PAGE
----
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Drinking our own Kool-Aid: Moving to a Colo Facility

Eric Christiansen

4 min read

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I have been with Kraft Kennedy for over 15 years. Up until a couple of weeks ago, we had been housing our systems internally like many other companies. Consequently, we have seen our fair share of disasters and close calls over the years:

  • We lost our communication lines on September 11, 2001.
  • We lost power during the Blackout of 2003.
  • We lost building access for a week after the NYC steam pipe explosion of 2007 (it was so close to our building that it broke some of Pete Kennedy’s office windows).
  • We had a close call during Sandy. We didn’t lose power, but most people just a few blocks south of us in Manattan did for several days.

In addition, we’ve had to shut down systems due to our own air conditioning failures as well as building power shutdowns.

Considering all of the above, we finally decided to take our own advice that we regularly give to clients and move our primary systems to the IO New Jersey Data Center in Edison, New Jersey as part of Kraft Kennedy’s move to new offices.

Moving to a datacenter has allowed us to save room in the new office by letting us avoid building out a more complex server room. We’ll only need room for a single rack to house local switches and a single server to keep printing and desktop imaging local. It also significantly reduces the technical complexity of the move. For anyone working outside of our NY office, it’s business as usual. We told our users to take their laptops home with them as soon as their desks have been packed and to work from home or at a client site until the move is complete.

NY Server Room

Our old server room.  Lots of square footage we won’t need in the new office.

We followed the same process of moving to a datacenter that we recommend to our clients in just 5 easy steps:

  1. We purchased all new equipment (servers, SAN, switches and firewalls). Moving old equipment that’s currently in production is risky (don’t drop the SAN!) and involves a lot of down time.
  2. We use Dell Equallogic SANs and a VMware environment. We built and configured everything in our New York office and setup SAN replication between the current and new SAN while they were both together. Doing the initial seed over gigabit is a lot faster than going over a WAN connection.
  3. Once the build in the office was complete, we installed all of the new equipment in the datacenter in New Jersey.
  4. We then resumed nightly replication between the current infrastructure and the new infrastructure in the IO datacenter.
  5. When we were ready, we performed the final cutover on a Friday evening. With all of the hardware in place, this was all done remotely and was ultimately low-risk. We knew that if something went wrong, we could always just power up the original equipment. The final cutover from start to finish took about eight hours. We had core systems up in as little as three hours. We cheated a bit with email and ran that out of our Houston office (we have a multi-site Exchange 2010 DAG), so email was never unavailable.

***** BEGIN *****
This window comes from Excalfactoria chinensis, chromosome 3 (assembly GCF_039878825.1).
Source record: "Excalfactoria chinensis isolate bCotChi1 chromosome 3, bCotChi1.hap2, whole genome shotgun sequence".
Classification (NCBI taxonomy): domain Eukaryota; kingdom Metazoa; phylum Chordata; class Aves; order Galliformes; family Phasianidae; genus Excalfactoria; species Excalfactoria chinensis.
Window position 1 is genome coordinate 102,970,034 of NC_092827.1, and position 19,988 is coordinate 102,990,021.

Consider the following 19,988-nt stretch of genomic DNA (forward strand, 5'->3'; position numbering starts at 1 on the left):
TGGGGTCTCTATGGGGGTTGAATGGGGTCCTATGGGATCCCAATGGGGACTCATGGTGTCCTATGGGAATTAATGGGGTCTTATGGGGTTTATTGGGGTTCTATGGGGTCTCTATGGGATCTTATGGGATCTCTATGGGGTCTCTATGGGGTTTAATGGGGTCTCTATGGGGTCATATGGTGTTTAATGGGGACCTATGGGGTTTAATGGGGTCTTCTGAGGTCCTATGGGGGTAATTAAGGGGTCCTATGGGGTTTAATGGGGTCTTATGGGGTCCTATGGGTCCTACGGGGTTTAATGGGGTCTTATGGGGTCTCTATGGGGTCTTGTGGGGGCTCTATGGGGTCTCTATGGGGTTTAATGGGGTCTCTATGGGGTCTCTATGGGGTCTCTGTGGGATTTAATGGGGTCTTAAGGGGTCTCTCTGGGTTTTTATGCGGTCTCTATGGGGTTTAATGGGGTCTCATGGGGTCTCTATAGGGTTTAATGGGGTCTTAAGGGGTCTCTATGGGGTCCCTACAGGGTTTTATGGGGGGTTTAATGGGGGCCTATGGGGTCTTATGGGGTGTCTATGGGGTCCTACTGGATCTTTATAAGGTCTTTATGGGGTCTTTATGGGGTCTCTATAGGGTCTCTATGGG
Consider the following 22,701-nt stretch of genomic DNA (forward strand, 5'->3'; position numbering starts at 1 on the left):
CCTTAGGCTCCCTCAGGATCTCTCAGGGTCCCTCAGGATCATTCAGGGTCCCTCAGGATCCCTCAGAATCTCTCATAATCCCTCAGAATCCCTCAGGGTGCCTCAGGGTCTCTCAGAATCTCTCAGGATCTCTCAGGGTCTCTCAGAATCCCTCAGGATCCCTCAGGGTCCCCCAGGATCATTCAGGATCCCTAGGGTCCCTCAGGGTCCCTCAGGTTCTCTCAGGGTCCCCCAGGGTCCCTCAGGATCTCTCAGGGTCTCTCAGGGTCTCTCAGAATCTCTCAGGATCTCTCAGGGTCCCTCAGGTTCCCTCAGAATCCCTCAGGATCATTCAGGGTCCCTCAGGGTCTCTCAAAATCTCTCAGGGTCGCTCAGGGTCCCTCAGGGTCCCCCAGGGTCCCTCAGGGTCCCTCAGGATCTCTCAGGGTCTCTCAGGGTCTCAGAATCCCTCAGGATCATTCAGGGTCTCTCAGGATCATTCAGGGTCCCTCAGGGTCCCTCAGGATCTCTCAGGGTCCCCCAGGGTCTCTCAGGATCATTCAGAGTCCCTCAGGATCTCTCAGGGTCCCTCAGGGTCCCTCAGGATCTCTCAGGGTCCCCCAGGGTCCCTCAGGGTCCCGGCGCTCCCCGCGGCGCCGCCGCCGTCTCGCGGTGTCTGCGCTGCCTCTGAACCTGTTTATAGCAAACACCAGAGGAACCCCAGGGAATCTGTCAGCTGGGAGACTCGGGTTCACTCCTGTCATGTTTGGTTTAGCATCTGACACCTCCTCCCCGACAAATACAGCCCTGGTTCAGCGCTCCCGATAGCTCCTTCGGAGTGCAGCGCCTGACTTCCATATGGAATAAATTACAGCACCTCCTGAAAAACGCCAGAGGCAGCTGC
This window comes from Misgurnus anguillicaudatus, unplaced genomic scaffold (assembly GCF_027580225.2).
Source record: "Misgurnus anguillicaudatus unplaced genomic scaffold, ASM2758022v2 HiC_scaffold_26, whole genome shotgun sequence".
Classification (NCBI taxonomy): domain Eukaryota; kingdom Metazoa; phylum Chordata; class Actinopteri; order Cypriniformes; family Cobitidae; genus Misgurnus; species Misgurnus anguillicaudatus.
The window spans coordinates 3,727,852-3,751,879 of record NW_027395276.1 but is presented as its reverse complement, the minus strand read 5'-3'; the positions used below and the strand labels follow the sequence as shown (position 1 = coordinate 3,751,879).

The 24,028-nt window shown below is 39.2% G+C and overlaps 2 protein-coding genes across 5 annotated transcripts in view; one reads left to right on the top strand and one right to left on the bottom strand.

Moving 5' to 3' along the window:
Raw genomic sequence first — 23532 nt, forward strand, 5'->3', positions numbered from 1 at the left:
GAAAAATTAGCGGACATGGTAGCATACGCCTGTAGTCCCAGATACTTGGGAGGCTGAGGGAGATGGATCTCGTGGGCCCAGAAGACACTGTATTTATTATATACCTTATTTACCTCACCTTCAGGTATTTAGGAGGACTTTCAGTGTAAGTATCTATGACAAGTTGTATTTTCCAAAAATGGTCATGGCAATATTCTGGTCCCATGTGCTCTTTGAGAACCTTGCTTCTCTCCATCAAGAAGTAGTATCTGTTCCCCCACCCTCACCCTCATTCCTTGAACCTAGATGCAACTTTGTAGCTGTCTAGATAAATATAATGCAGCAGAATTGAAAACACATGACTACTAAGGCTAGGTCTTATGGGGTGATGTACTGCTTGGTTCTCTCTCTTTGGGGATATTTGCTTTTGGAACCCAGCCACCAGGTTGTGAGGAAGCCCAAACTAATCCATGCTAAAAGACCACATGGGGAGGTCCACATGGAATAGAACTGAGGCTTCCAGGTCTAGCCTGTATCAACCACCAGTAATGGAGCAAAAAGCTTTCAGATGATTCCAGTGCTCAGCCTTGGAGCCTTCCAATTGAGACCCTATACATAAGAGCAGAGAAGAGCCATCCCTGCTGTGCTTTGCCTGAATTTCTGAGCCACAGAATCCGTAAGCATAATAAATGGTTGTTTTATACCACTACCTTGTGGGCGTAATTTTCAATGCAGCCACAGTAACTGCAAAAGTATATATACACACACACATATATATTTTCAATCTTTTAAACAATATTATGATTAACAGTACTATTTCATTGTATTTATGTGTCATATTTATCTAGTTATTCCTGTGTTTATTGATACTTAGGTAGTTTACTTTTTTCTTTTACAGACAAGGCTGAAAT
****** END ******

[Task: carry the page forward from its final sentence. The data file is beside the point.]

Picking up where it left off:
For the actual setup in the IO datacenter, we were able to consolidate the three racks of equipment we had in our New York office down to a single rack that houses our production and research environements. The core of our production environment consists of three Dell R620 servers and two Dell Equallogic SANs. Our research environment is basically the same thing with just slightly older hardware (our old production equipment that we moved in after we cutover to the new hardware).


Our rack in IO Datacenter in NJ

As you can see, this rack is just about completely full. Any empty areas in the front of the rack have equipment mounted on the rear of the rack (switches/PDUs). We would not have been able to do this with most other datacenters due to power and cooling limitations on each cabinet. IO let us pull dual redundant 30A 208V circuits (four in total) into the single cabinet. By switching to 208V, we were able to put twice as much equipment on one circuit (Power = Volts x Amps). With its modular design and advanced cooling, IO can handle the amount of heat being generated. In fact, in the planning process, IO didn’t even ask us how much heat our equipment would generate. However, that being said, we probably wouldn’t load up a cabinet with this type of equipment again. Since most of these servers are VMware hosts with seven nics each, cable management proved to be very difficult. I would not trust remote hands to help us troubleshoot anything on the rear of the rack with the current setup.

Now that our servers are in a remote datacenter, our actual office move was quite easy. Our final office space won’t be ready for a few months, so we’ll be in temporary space in the new building. That doesn’t matter to us–all we need is an Internet connection and a firewall to setup a VPN link to the datacenter and we’re in business. As part of these upgrades, we also implemented Lync 2013 as our primary phone system and installed an Intelipeer SIP trunk for our voice traffic. This prevents us from having to deal with lengthy voice T1 installations since all voice calls use our Internet connection in the datacenter.

Kraft Kennedy has been talking about doing this for several years. We decided not to delay any longer, since colocation technology has advanced enough to significantly lower the cost of moving to a facility, making it quite feasible for smaller firms such as our own. We now have peace of mind from knowing that our core back-end systems are in a highly available facility.